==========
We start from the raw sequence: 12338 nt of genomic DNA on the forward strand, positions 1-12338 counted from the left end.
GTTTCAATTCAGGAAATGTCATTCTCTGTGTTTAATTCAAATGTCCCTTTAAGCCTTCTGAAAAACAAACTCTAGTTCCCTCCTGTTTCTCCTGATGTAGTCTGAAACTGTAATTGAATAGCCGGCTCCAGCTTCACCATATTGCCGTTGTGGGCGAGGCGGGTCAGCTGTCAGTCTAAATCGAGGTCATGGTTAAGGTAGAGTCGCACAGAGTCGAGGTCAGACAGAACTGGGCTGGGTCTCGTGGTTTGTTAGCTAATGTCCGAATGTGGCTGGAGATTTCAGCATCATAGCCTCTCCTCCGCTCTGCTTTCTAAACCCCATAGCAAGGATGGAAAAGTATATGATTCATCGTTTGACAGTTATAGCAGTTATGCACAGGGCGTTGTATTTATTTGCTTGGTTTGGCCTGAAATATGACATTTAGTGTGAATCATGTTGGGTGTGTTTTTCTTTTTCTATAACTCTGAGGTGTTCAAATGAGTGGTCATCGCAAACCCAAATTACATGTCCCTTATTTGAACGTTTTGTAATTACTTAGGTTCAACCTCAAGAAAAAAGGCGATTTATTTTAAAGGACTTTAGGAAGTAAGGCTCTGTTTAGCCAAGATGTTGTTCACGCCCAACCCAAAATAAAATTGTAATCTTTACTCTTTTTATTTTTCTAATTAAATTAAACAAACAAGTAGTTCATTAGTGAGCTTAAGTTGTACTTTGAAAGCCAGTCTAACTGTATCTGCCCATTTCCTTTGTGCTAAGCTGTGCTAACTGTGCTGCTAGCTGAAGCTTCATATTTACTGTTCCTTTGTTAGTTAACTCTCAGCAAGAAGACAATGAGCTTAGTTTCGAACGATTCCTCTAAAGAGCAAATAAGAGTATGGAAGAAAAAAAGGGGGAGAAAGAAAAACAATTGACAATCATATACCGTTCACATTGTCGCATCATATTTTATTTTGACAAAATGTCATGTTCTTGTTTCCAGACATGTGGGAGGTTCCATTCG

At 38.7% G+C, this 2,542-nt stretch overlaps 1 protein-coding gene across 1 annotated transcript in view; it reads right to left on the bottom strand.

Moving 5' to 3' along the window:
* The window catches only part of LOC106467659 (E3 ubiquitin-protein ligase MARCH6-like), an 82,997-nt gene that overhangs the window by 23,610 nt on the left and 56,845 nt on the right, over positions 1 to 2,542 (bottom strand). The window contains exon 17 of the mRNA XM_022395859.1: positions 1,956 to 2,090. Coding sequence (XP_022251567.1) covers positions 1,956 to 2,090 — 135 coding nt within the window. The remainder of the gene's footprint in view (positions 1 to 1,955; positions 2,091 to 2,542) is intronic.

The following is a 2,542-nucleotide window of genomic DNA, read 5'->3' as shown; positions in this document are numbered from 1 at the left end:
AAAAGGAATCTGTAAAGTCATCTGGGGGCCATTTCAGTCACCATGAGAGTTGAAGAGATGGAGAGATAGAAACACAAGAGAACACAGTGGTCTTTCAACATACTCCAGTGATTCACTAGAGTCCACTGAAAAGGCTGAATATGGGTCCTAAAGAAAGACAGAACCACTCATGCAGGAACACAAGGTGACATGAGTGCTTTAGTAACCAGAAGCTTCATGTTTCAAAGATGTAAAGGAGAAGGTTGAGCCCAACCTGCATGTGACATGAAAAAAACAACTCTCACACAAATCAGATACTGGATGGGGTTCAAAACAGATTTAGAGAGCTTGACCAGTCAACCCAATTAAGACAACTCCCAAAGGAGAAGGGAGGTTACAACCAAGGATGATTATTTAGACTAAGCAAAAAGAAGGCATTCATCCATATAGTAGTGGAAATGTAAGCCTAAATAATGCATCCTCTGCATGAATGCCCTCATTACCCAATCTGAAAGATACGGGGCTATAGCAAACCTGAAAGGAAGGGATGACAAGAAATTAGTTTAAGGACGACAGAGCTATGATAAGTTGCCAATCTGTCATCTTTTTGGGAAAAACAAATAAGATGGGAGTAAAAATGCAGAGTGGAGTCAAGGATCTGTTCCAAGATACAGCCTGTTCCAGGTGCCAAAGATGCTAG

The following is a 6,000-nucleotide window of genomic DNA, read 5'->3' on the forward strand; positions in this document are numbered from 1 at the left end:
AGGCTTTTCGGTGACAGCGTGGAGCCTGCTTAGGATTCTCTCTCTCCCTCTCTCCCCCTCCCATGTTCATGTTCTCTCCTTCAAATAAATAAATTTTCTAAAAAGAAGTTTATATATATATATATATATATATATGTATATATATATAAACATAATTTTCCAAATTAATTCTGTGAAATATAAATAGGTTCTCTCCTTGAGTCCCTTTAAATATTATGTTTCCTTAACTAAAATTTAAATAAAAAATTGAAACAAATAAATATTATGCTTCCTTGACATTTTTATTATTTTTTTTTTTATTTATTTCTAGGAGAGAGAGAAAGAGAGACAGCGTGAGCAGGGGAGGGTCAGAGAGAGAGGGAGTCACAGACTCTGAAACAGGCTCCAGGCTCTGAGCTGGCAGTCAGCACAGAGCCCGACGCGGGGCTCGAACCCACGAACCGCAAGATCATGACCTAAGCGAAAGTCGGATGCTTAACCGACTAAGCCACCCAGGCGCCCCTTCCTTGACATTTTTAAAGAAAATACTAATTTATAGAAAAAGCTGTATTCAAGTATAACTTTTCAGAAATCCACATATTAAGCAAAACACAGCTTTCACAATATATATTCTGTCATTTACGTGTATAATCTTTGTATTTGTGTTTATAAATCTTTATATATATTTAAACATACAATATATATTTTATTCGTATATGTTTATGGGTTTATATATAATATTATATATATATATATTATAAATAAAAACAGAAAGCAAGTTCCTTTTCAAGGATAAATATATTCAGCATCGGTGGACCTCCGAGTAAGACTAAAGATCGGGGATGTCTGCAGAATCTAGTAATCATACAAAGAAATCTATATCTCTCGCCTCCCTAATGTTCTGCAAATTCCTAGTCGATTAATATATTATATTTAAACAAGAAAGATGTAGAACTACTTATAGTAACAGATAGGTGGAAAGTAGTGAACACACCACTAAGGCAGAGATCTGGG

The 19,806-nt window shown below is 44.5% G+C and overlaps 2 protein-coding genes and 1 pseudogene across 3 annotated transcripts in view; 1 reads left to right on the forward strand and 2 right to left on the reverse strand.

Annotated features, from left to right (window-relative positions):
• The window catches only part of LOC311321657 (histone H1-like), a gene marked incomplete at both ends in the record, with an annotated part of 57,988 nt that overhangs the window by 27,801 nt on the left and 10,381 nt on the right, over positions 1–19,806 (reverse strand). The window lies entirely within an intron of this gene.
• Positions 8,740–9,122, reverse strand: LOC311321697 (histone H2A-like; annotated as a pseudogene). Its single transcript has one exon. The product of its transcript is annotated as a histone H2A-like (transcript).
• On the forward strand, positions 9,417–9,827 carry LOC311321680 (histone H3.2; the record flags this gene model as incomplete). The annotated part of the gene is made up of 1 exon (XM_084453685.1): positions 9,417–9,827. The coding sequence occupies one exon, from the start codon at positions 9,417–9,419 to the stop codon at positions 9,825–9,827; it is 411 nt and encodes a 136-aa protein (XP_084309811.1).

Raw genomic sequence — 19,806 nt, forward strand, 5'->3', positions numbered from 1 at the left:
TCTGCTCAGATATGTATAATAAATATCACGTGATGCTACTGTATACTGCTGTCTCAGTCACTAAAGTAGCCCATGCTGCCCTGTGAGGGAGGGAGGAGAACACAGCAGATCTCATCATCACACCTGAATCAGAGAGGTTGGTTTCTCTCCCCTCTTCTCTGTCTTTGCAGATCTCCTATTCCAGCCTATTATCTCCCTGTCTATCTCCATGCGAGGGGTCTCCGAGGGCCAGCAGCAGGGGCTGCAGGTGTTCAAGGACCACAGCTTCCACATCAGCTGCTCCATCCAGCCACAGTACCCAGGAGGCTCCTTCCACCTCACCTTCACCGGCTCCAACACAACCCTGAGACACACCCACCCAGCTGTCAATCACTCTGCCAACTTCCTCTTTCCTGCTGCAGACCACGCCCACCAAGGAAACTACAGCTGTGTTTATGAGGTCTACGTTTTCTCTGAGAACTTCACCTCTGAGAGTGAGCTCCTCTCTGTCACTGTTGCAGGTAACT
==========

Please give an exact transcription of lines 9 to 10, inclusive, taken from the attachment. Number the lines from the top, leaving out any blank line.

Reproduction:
AGGCTTTTCGGTGACAGCGTGGAGCCTGCTTAGGATTCTCTCTCTCCCTCTCTCCCCCTCCCATGTTCATGTTCTCTCCTTCAAATAAATAAATTTTCTAAAAAGAAGTTTATATATATATATATATATATATATGTATATATATATAAACATAATTTTCCAAATTAATTCTGTGAAATATAAATAGGTTCTCTCCTTGAGTCCCTTTAAATATTATGTTTCCTTAACTAAAATTTAAATAAAAAATTGAAACAAATAAATATTATGCTTCCTTGACATTTTTATTATTTTTTTTTTTATTTATTTCTAGGAGAGAGAGAAAGAGAGACAGCGTGAGCAGGGGAGGGTCAGAGAGAGAGGGAGTCACAGACTCTGAAACAGGCTCCAGGCTCTGAGCTGGCAGTCAGCACAGAGCCCGACGCGGGGCTCGAACCCACGAACCGCAAGATCATGACCTAAGCGAAAGTCGGATGCTTAACCGACTAAGCCACCCAGGCGCCCCTTCCTTGACATTTTTAAAGAAAATACTAATTTATAGAAAAAGCTGTATTCAAGTATAACTTTTCAGAAATCCACATATTAAGCAAAACACAGCTTTCACAATATATATTCTGTCATTTACGTGTATAATCTTTGTATTTGTGTTTATAAATCTTTATATATATTTAAACATACAATATATATTTTATTCGTATATGTTTATGGGTTTATATATAATATTATATATATATATATTATAAATAAAAACAGAAAGCAAGTTCCTTTTCAAGGATAAATATATTCAGCATCGGTGGACCTCCGAGTAAGACTAAAGATCGGGGATGTCTGCAGAATCTAGTAATCATACAAAGAAATCTATATCTCTCGCCTCCCTAATGTTCTGCAAATTCCTAGTCGATTAATATATTATATTTAAACAAGAAAGATGTAGAACTACTTATAGTAACAGATAGGTGGAAAGTAGTGAACACACCACTAAGGCAGAGATCTGGG

The 19,806-nt window shown below is 44.5% G+C and overlaps 2 protein-coding genes and 1 pseudogene across 3 annotated transcripts in view; 1 reads left to right on the forward strand and 2 right to left on the reverse strand.